- Associated Press - Monday, May 22, 2017

HARRISBURG, Pa. (AP) - Pennsylvania House Speaker Mike Turzai said Monday that he won’t step down from his position atop the Republican-controlled chamber should he get into the race to challenge Democratic Gov. Tom Wolf’s re-election bid next year.

Turzai, R-Allegheny, said the question of whether he should remain as speaker and play a key role in negotiating high-profile legislation such as the budget while he runs for governor is “non-news.”

“I haven’t heard anybody asking the governor to resign to run for governor, and yet he’s at the budget table,” Turzai said during the question-and-answer session following his speech to the crowd at the Pennsylvania Press Club. “It’s just one of those questions that somebody who wants to stir something up comes up with.”

Turzai reiterated Monday that he is seriously considering running, a point he made in a letter to GOP state committee members earlier this month. Wolf is running for a second four-year term, and thus far has no apparent opposition in a Democratic Party primary next spring.

Two Republican candidates already are seeking the party’s nomination, state Sen. Scott Wagner of York County and former health care consultant Paul Mango of suburban Pittsburgh.

Turzai called each man a “good person,” but suggested he will put up his record as a Capitol insider in a campaign against their records in business or claims to outsider status.

“They recognize that change has to happen in Pennsylvania, but if you want to be able to actually get things done, you’ve got to be tenacious, and you have to know people, and you have to network, and you have to be principled, but pragmatic, and you have to know how to get votes,” Turzai said. “And I think Pennsylvania is looking for somebody who has a history of getting stuff done, and I’m that person.”

Turzai said it is early, historically speaking, to get into the race for governor, and that he is busy in the meantime still working on issues in the Capitol. Labor Day, after a budget bill is settled, would be a more appropriate time to announce his candidacy, he said.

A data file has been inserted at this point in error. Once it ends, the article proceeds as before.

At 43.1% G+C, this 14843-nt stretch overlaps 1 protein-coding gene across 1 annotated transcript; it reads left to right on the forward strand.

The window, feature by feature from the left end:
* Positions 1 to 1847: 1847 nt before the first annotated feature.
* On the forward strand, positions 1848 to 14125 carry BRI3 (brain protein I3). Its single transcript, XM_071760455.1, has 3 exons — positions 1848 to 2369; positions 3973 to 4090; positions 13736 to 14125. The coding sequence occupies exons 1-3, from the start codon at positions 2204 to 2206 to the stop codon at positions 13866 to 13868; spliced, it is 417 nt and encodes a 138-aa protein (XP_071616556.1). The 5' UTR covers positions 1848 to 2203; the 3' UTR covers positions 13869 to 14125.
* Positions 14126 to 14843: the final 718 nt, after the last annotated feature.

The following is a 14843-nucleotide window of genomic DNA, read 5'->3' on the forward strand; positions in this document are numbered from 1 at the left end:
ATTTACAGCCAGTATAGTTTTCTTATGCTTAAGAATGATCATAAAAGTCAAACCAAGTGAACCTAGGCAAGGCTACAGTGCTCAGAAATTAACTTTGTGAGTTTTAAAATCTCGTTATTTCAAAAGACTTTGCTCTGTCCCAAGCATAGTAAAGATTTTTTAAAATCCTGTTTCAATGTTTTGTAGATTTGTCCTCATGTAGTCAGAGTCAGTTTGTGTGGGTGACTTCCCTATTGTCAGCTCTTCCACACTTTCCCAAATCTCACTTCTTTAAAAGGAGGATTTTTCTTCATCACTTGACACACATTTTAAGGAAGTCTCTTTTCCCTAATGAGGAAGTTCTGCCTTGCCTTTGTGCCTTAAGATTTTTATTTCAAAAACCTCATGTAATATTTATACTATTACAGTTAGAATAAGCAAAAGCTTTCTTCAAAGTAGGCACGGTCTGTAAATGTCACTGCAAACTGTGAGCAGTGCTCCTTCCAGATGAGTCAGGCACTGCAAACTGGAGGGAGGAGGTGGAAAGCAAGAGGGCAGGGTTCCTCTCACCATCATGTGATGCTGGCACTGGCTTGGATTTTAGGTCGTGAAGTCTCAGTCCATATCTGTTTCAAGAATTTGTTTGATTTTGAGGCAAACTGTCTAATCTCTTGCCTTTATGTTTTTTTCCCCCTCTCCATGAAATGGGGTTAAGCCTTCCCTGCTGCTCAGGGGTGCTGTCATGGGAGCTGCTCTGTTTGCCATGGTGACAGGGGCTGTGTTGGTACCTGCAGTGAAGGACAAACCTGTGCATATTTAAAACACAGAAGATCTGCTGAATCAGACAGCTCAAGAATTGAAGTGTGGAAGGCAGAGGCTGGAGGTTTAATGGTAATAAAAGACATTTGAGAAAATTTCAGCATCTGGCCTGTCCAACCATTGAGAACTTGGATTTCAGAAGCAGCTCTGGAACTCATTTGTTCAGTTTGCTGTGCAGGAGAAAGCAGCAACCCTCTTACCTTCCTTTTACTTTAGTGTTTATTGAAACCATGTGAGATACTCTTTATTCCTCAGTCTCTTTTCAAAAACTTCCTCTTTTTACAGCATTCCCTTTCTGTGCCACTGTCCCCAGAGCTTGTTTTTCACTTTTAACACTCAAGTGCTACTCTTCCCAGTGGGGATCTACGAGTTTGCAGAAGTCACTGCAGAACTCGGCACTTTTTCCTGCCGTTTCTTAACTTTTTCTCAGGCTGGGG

That budget will pose a challenge for both Wolf and Turzai, with a two-year projected deficit of $3 billion looming. Turzai has been among the most fiscally conservative leaders in the Republican-controlled Legislature, even to the point of clashing with his party over how to handle the state’s finances.

Turzai supports budget legislation that passed the House last month that would impose cuts in child care subsidies, prisons and medical care for the poor. It would hold the line on taxes and rely on new license fees from an expansion of casino gambling and private-sector wine and liquor sales.

Wolf’s administration has said the plan would put about 1,500 state employees out of work, with prisons in line for the deepest job cuts, while the Republican-controlled Senate has rejected House proposals to sell more private-sector liquor licenses to balance the budget. Wolf proposed a tax package of $1 billion.

Copyright © 2018 The Washington Times, LLC.

The Washington Times Comment Policy

The Washington Times is switching its third-party commenting system from Disqus to Spot.IM. You will need to either create an account with Spot.im or if you wish to use your Disqus account look under the Conversation for the link "Have a Disqus Account?". Please read our Comment Policy before commenting.


Click to Read More and View Comments

Click to Hide